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The Stage ticketing survey: prices stabilise for first time since pandemic
GIVERNY MASSO EXCLUSIVE
Top-price tickets in the West End have stabilised after a 20% surge last year compared to before the onset of the Covid pandemic, a survey by The Stage has revealed.
The average most expensive ticket for West End productions in 2023 was £141.37, a 0.4% rise compared with £140.85 in 2022 and far less of an increase than inflation of 8.7% (based on the consumer price index) over the past 12 months.
However, the cheapest tickets cost on average £25.44 this year – a 12.8% increase on the figure of £22.56 in 2022.
In 2023, The Stage surveyed the top and bottom ticket prices of shows running on June 24 at 51 theatre spaces eligible for main-category Olivier Awards as part of its ticketing survey, which has run annually since 2012, except for a two-year hiatus in 2021 and 2022 due to the pandemic. Six theatres were dark this year.
According to West End box office data for 2022, released by the Society of London Theatre in February this year, the overall average ticket price last year was £54.38, up £2.21 since 2019.
There were two anomalies in this year’s survey: the National Theatre’s annual youth theatre festival Connections, which ran at the NT’s Dorfman space with all tickets priced at £5, and Operation Mincemeat, for which every seat in the theatre cost £79.50, plus a £3.80 fee per transaction.
When these anomalies are removed, the average cheapest seat cost £24.59 – a 9.0% increase on the 2022 figure – and the average most expensive ticket was priced at £146.78, a 4.2% increase.
Most expensive musical
Cabaret at Playhouse Theatre
M A R C B R E N N E R
Average top-price West End ticket 2023: £141.37 2022: £140.85
0.4% on 2022 Average bottom-price ticket 2023: £25.44 2022: £22.56
12.8% on 2022
Jon Thoday, producer for Operation Mincemeat, said the show was using flat pricing, whereby every seat in the theatre is priced the same at every show. He said that in order to offer cheaper tickets at £39.50 on Mondays and Tuesdays, the producers had to balance this with pricier tickets at £79.50 on Fridays and Saturdays.
Many of the lowest-priced tickets across the survey were already sold out when the data was gathered, or were for seats with a restricted view.
The most expensive ticket was Cabaret at the Playhouse for the second year running, with top-price tickets costing £303.80.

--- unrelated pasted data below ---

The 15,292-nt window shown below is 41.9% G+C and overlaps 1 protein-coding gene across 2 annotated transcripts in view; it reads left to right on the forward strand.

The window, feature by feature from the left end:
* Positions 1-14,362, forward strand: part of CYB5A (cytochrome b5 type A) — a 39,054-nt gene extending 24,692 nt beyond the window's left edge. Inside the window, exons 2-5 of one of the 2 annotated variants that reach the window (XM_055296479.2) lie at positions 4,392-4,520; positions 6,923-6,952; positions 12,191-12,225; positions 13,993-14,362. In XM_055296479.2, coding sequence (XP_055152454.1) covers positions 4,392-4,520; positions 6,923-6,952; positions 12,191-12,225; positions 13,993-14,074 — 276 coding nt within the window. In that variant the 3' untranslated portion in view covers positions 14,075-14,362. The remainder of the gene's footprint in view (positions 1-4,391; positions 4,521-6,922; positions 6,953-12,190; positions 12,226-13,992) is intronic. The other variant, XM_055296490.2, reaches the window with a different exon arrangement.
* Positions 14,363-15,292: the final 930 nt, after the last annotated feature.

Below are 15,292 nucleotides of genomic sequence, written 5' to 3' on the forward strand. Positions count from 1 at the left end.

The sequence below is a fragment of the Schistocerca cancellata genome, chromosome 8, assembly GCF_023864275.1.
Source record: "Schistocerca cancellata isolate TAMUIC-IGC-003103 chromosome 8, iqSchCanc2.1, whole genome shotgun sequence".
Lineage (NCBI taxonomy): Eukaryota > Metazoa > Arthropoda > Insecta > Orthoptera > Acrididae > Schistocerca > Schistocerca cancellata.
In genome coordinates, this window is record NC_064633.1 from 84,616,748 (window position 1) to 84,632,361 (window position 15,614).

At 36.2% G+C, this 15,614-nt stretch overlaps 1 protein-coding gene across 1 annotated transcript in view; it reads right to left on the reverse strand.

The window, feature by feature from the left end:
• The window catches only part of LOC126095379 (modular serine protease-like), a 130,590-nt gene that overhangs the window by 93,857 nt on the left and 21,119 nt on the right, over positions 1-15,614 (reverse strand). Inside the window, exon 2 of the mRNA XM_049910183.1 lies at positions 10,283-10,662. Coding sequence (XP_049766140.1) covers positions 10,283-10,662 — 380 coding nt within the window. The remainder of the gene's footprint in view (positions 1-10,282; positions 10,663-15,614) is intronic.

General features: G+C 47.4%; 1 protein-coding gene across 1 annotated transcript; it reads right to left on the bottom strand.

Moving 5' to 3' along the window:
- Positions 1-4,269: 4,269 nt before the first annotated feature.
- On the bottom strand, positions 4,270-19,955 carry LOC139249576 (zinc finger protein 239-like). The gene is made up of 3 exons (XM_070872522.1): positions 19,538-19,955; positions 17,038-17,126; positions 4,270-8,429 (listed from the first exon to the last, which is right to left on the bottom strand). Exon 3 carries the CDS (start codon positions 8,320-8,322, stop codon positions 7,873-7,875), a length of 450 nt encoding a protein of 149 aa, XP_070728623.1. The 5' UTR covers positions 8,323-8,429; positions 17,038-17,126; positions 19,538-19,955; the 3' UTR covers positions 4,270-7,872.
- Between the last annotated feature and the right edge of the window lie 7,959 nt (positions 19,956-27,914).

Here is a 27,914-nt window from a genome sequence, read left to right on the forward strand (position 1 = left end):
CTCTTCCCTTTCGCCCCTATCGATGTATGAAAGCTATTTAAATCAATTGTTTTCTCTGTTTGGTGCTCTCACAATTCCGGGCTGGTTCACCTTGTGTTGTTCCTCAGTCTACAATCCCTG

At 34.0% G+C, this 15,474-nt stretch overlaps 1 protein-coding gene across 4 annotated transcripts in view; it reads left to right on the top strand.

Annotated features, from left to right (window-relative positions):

The National Theatre’s production of The Crucible at the Gielgud Theatre was the most expensive play this year, at £150. But this was £49.50 cheaper than last year’s top-price play, To Kill a Mockingbird.
NT executive director Kate Varah said: “Across all our productions, we ensure we have a range of tickets available at different price points. Productions we stage in the West End are produced without subsidy and, with The Crucible specifically, we are offering ticket prices that range from £20 to £150 to ensure we can continue to honour the NT’s objectives to create work and share stories in an accessible and sustainable manner.”
The cheapest ticket available for a musical was for Groundhog Day at the Old Vic, at £14.50, which included a transaction fee.
Laura Stevenson, executive director at the Old Vic, said that inflation had been a challenge for both theatres and audiences.
She added: “While we have to ensure we are maximising income to cover our rising costs, the Old Vic is also committed
Most expensive play £150The Crucible at Gielgud Theatre
J O H A N P E R S S O N
to offering a variety of ticket prices. Pricing starts with our PwC £10 Previews ticket scheme, which offers half the house at £10 for the first five previews; and our standard entry price is currently £13, plus a booking fee.”
Removing Connections from the data, the cheapest ticket was £11 for Il Trovatore at the Royal Opera House.
When broken down by genre, for musicals the average top-price ticket was £162.41 – up 5.2% on last year – and the average cheapest ticket was £28.41, up 18.8% on last year.
For plays, the average most expensive ticket was £94.45, down 17.7%, and the cheapest was £20.65, down 1.3%.
Further analysis, full data and methodology, p4-7; Editor’s View, p8
Lyn Gardner Why we need to make more noise for freelancers Page 9
One of a kind Stephanie Street on event theatre's troubling allure Page 13
Latest reviews Including for I, Daniel Blake in Newcastle Pages 17-22
George Logan Remembering one half of comedy act Hinge and Bracket Page 38
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